The key sort of focus areas of the presentation was to identify that we're using a composite endpoint that's going to look at a composite of freedom from amputation as well as patency used to use a doppler ultrasound technique. So, one of the big challenges in all the trials that have been done so far is that they have not been able to demonstrate either freedom or reduction in amputation rates or that they have good long-term patency. In other words, that the vessel stays open for a long enough period to affect a good result. So, all the trials essentially have used this composite strategy where they're looking for both the scaffold to stay open as well as for the patient to have a good clinical outcome. So, we are doing the same thing in combining these two sorts of components of the primary endpoint. But the wrinkle that's new in this trial is that we're using binary restenosis. It had been felt to be very difficult previously to get adequate ultrasound images to assess patency using a binary restenosis approach. Most of the trials so far have looked at whether the arteries open or closed. In other words, is there flow visualized or not? This takes that one step further and really looks to see if the stent or scaffold is open. Is there more than 50% renarrowing? And that's what binary restenosis means. And we've realized that this kind of level of accuracy and detail is achievable with ultrasound if you are very fastidious about it. So, the clinical trial design is novel. The safety endpoint is one that's used standardly in most of these other trials, which is major adverse limb events or perioperative death within 30 days. And again, from a clinical standpoint, so far, no device has passed this sort of type of rigorous clinical trial design demonstrating either a composite efficacy endpoint of patency, plus some measure of limb salvage versus plain old balloon angioplasty. So, we're excited that this trial may have the opportunity to be the first of its kind to show that a new drug-eluting device can pass this rigorous standard.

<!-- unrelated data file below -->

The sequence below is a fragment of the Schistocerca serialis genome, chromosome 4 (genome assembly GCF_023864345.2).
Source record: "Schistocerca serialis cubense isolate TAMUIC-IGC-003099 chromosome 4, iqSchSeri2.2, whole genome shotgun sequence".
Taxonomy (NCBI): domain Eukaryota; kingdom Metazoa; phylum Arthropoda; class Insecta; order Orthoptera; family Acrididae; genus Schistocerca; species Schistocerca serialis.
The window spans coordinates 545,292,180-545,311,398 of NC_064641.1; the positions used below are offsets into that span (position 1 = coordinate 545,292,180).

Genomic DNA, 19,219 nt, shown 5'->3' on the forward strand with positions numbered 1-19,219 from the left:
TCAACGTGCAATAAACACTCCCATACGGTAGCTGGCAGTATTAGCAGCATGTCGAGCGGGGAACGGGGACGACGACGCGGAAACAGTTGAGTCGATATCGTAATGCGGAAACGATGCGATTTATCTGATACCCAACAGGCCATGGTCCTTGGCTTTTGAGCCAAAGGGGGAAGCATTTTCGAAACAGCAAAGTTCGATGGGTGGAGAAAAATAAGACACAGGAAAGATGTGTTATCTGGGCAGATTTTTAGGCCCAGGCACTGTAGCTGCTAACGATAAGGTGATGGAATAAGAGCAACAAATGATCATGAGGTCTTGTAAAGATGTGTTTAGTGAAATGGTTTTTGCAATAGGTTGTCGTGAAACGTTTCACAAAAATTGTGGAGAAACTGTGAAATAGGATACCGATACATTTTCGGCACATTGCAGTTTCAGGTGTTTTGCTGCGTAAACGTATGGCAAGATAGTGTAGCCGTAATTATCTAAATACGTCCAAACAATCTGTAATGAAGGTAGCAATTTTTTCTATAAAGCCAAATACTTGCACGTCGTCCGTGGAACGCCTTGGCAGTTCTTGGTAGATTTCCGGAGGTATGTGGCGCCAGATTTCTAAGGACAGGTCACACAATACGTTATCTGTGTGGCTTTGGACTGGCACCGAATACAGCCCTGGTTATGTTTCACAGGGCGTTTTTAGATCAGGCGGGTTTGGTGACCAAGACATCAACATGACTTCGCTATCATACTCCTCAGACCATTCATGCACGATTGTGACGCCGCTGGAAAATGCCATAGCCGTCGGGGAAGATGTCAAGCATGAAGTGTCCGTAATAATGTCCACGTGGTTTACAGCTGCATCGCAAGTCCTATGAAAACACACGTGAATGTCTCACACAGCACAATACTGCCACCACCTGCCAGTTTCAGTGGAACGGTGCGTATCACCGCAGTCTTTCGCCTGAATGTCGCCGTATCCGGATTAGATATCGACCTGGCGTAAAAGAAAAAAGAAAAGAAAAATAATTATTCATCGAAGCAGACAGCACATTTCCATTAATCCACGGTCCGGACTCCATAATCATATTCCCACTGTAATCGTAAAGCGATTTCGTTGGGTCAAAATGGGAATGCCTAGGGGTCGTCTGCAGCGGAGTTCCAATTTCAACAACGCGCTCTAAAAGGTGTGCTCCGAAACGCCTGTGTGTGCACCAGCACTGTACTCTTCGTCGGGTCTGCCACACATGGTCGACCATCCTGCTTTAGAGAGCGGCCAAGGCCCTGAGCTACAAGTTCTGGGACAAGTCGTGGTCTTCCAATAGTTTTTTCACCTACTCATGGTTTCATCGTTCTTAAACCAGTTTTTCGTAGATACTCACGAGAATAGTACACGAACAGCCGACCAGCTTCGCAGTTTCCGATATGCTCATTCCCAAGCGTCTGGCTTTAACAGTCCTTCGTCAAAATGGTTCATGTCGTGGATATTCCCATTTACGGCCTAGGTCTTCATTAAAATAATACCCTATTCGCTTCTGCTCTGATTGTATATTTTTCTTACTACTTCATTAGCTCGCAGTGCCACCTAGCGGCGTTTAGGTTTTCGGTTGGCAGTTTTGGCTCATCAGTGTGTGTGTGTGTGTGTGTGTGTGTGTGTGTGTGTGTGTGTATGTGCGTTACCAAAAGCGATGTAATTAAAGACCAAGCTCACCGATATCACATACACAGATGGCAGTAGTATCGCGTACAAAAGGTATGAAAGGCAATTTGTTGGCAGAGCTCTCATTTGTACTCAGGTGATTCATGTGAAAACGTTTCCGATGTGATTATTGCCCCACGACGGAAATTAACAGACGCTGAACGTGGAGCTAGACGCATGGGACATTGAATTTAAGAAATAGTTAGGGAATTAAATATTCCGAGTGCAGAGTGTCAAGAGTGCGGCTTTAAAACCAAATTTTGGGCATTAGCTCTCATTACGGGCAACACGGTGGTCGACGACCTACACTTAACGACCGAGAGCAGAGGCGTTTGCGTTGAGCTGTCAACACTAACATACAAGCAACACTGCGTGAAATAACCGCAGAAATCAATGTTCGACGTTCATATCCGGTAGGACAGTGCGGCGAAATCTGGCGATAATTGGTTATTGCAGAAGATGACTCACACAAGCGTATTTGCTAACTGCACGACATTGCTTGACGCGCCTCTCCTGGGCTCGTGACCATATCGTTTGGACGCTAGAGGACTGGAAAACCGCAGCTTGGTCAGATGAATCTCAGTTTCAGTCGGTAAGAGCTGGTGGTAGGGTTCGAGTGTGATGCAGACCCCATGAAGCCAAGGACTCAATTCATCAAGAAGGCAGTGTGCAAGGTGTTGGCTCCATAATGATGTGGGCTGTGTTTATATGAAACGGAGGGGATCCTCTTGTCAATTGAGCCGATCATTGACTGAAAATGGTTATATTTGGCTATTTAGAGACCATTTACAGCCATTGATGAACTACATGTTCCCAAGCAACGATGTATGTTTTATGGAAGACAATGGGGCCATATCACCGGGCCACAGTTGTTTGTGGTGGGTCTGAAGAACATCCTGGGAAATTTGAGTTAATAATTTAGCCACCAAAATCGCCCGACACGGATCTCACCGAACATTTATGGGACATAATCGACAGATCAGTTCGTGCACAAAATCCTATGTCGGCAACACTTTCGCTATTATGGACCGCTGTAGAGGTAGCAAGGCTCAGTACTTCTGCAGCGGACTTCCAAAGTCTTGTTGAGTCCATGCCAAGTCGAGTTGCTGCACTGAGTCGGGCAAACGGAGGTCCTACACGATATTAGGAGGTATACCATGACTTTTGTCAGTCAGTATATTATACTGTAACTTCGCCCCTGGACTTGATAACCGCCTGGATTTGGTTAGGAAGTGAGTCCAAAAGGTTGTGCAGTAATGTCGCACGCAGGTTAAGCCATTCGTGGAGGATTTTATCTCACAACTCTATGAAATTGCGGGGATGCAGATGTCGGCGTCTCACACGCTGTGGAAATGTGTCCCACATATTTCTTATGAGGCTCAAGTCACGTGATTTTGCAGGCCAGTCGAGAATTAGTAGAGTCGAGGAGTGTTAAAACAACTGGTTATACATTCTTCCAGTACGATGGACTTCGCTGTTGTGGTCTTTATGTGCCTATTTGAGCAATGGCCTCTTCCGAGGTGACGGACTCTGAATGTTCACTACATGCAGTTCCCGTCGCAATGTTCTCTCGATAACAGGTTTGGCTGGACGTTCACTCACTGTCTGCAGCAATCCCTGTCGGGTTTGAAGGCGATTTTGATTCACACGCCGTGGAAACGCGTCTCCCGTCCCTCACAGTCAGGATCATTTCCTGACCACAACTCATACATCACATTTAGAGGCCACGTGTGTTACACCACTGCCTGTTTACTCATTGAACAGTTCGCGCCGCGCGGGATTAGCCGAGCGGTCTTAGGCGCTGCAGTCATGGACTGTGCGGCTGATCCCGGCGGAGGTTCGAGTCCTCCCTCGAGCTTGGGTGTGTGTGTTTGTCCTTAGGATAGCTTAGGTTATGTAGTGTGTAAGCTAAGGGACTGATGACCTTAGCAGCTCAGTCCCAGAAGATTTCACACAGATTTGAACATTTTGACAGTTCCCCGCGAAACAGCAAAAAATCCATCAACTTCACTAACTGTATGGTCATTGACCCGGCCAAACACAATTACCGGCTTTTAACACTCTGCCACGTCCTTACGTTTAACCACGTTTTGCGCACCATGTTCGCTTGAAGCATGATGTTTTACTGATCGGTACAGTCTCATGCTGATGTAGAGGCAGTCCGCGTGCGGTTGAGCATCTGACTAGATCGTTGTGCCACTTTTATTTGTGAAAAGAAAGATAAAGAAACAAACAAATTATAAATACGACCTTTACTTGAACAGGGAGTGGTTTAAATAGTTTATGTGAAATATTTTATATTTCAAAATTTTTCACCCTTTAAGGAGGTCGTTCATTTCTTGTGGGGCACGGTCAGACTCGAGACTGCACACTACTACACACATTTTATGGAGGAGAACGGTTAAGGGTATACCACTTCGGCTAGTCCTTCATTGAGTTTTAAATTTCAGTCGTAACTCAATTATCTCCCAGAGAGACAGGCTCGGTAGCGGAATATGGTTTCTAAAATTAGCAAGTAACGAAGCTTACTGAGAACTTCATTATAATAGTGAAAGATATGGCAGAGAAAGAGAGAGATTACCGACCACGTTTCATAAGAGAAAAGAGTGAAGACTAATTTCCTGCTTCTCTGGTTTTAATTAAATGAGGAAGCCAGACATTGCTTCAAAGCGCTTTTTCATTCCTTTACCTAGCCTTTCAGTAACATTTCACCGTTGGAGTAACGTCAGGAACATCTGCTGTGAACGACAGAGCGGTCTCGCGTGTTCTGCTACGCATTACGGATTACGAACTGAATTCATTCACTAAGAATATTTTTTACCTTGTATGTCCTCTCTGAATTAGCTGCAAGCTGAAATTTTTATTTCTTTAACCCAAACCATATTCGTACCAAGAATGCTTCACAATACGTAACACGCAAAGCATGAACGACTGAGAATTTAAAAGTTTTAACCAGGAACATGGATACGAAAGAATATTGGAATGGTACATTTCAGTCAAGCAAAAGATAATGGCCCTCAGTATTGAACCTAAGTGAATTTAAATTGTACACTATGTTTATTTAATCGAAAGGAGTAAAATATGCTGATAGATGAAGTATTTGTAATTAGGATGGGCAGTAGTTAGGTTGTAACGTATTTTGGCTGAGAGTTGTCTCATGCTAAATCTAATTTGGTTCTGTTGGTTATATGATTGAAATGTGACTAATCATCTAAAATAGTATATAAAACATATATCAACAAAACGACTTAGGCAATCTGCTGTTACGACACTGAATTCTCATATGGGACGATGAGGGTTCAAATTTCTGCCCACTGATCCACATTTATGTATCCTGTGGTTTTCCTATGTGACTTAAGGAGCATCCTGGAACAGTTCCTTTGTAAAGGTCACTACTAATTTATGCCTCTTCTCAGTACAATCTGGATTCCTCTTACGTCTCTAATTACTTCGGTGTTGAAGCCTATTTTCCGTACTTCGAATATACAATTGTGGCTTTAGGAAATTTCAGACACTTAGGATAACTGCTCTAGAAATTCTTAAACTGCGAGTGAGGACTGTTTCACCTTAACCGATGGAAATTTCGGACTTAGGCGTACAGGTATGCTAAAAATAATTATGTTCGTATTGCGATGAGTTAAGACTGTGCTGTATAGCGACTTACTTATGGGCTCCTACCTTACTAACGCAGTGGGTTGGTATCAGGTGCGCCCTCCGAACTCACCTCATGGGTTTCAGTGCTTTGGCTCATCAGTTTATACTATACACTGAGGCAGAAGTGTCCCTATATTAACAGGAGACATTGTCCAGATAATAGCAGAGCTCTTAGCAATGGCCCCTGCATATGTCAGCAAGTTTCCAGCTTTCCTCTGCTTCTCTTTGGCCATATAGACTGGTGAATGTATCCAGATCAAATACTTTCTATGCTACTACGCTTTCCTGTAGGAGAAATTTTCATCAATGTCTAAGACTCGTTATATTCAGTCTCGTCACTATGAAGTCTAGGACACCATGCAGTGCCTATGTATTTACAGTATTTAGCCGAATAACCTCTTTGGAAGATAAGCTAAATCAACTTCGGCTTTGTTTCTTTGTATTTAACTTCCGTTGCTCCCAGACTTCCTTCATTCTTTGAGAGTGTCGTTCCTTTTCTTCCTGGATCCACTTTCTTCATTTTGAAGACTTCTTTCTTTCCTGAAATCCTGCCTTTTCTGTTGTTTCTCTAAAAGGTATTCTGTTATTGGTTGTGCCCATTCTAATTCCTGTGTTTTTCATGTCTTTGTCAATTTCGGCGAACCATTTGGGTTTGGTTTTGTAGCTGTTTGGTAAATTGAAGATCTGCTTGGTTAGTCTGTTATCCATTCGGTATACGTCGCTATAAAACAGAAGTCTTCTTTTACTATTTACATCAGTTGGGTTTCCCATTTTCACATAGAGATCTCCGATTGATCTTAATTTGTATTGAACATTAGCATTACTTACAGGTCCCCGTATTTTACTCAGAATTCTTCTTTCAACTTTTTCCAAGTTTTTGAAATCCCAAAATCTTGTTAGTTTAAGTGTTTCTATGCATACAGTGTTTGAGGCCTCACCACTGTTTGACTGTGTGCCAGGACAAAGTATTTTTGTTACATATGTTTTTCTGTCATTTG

So yeah, we're very excited about the conduct of this trial. This is a global trial that enrolled261 patients across the United States, Australia, New Zealand, and Asia Pacific. And so, it's a vast trial that was very complicated in a very sick patient population that was coincidentally initiated during the pandemic. And so, we're not only delighted, but we’re also ecstatic that we were able to completely enrol the trial. And now we're at the very tail end of the follow up period, which is a twelve-month primary endpoint. And so, we expect that this summer, by the end of the summer we'll have the final data and should be able to present and publish our findings in the fall. So, we'll look forward to presenting these data, hopefully, this fall to tell everybody about whether we were successful or not.”